The remainder of this paper will be organized as follows. Section 2 provides an overview of trade and FDI in the developing world. This provides a basis for formulating a theoretical model in Section 3. Section 4 presents the general options of our econometric approach before analyzing our empirical findings. Section 5 concludes and summarizes the results.

  2. The relationship between trade and FDI in developing Asia

    Regional integration in East and Southeast Asia has been intensifying since the 1990s. The plan to establish an ASEAN Economic Community by 2015 marks a further step towards the transformation of the ASEAN Free Trade Agreement (AFTA) into a single market (Fujita et al., 2012). Meanwhile, subsequent bilateral FTAs between ASEAN and China, South Korea and Japan (that is, ASEAN+3) were launched in 2005, 2007 and 2008 respectively, followed by agreements with India, Australia and New Zealand (the ASEAN+6 grouping). By deepening the connectivity and interpenetration of economic activity, the idea is to develop production networks and supply chains that span the region in order to take the fullest advantage of economic complementarity. Accordingly, developing Asia has been the recipient of substantial net capital inflows since the early 1990s.

    Figure 3 shows average FDI inflows and external balances for the period 19912011 and compares the East Asia and Pacific region (EAP) to the other developing regions in the world. Unsurprisingly, FDI was the largest component of capital inflows in the region and was the largest also as a share of GDP relative to other emerging economies in the world. Taken as a whole, the low and middle-income countries attracted FDI amounting on average to 2.5% of GDP during the period considered, while their trade balances were in slight surplus (0.44% of GDP). The same ratios in the EAP area were 3.4% and 3.2% respectively. EAP, Europe and Central Asia are the only regions that simultaneously attracted FDI without encountering trade deficits. By splitting the two decades under consideration into two sub-periods (1991-2000, 2001-2011), our calculation suggests that two developing regions--Latin America and Caribbean and the Middle East and North Africa--improved their trade position over the two decades while continuing to attract FDI. This result is explained by the favorable boom in primary product prices, most of these countries being oil or mineral exporters. In contrast, the two remaining developing regions of South Asia and Sub-Saharan Africa attracted even greater amounts of FDI but this trend coincided with an increase in trade deficits during the second decade.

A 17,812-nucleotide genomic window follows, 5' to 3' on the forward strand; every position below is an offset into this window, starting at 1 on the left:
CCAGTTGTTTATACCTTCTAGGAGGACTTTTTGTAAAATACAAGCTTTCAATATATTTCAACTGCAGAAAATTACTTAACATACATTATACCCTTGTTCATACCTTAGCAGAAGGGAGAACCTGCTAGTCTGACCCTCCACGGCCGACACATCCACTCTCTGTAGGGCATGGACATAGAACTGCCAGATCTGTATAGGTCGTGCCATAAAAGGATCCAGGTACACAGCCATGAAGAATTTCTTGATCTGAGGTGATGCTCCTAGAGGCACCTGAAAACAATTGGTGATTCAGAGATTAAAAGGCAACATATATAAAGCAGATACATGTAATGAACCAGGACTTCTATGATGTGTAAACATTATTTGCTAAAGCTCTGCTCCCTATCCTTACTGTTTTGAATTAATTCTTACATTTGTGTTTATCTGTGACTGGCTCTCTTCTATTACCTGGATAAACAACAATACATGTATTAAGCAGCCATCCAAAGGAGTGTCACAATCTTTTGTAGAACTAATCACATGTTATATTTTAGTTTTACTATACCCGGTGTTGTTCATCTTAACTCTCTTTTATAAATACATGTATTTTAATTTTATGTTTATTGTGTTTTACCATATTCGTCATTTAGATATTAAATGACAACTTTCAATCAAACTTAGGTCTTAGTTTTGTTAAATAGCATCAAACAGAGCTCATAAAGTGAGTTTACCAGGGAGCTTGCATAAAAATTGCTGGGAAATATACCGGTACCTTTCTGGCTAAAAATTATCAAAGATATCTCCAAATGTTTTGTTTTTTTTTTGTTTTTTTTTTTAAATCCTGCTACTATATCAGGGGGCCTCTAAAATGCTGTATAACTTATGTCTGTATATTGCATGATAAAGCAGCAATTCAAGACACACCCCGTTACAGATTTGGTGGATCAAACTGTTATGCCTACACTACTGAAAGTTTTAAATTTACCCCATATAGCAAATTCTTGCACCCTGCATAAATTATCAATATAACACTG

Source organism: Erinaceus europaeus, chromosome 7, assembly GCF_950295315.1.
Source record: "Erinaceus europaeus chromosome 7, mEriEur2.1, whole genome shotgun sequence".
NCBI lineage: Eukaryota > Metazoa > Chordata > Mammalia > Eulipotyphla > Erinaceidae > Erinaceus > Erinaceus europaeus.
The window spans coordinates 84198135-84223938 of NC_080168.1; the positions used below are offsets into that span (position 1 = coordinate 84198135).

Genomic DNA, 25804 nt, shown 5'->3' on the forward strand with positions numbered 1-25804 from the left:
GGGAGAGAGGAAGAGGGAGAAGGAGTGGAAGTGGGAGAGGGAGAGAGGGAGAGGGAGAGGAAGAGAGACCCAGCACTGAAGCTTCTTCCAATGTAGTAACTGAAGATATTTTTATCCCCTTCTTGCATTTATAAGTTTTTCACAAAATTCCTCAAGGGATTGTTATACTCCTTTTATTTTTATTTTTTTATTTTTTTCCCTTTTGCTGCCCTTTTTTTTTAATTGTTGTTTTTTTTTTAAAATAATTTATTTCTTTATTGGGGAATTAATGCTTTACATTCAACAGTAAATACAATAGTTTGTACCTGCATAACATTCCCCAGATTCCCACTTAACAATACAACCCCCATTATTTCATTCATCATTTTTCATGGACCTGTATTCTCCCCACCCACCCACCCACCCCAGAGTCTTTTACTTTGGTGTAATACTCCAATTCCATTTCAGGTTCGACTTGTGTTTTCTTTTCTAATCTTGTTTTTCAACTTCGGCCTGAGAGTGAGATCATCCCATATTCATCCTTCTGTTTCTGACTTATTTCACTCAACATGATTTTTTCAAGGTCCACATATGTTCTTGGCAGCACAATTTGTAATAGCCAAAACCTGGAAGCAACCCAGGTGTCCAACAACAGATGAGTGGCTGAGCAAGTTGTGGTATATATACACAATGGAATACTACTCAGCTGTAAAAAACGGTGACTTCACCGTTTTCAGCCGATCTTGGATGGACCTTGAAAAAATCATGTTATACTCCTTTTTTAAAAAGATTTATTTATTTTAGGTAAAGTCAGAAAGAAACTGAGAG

As current account balances are increasingly shaped by FDI and trade, this is an important issue for researchers. However, the consequences of FDI inflows for external balances and macroeconomic stability have been largely ignored in the existing studies (Menon, 2009). While most studies have exhaustively analyzed the determinants of FDI as well as its consequences, mainly for production, employment and productivity, one interesting implication of the literature concerns the indirect effects of FDI. A natural consequence of capital attraction is the burden of investment income and repayment over time, leading to negative effects on the current account. Besides these direct effects, the inflow of foreign capital might have indirect macroeconomic consequences for the current account via trade conducted through production networks. Firstly, exports depend much more on imported inputs in the FDI sector than they do in the domestic sector. Any increase in FDI might increase imports more than exports, creating trade deficits rather than trade surpluses (Pacheco-Lopez, 2005). Secondly, large FDI inflows might also become a threat to exchange rate stability, with adverse consequences for exports. Ultimately, trade imbalances may increase current account deficits in export-oriented countries instead of moderating them.

    This leads us to make a distinction between the direct and indirect effects of FDI on the current account balance: direct effects determine the investment account balance, while indirect effects influence the current account balance by shaping the trade balance (Mencinger, 2008). While the former are straightforward (FDI worsens the current account balance due to investment account deficits), the latter are less evident.

    A second set of figures is used to examine the correlation between FDI and a number of macroeconomic variables (see Figure 4). All figures support the well-known export-investment nexus that explains East Asian success (Akyuz et al., 1998). In the specific case of the Asian latecomers, foreign investment is a...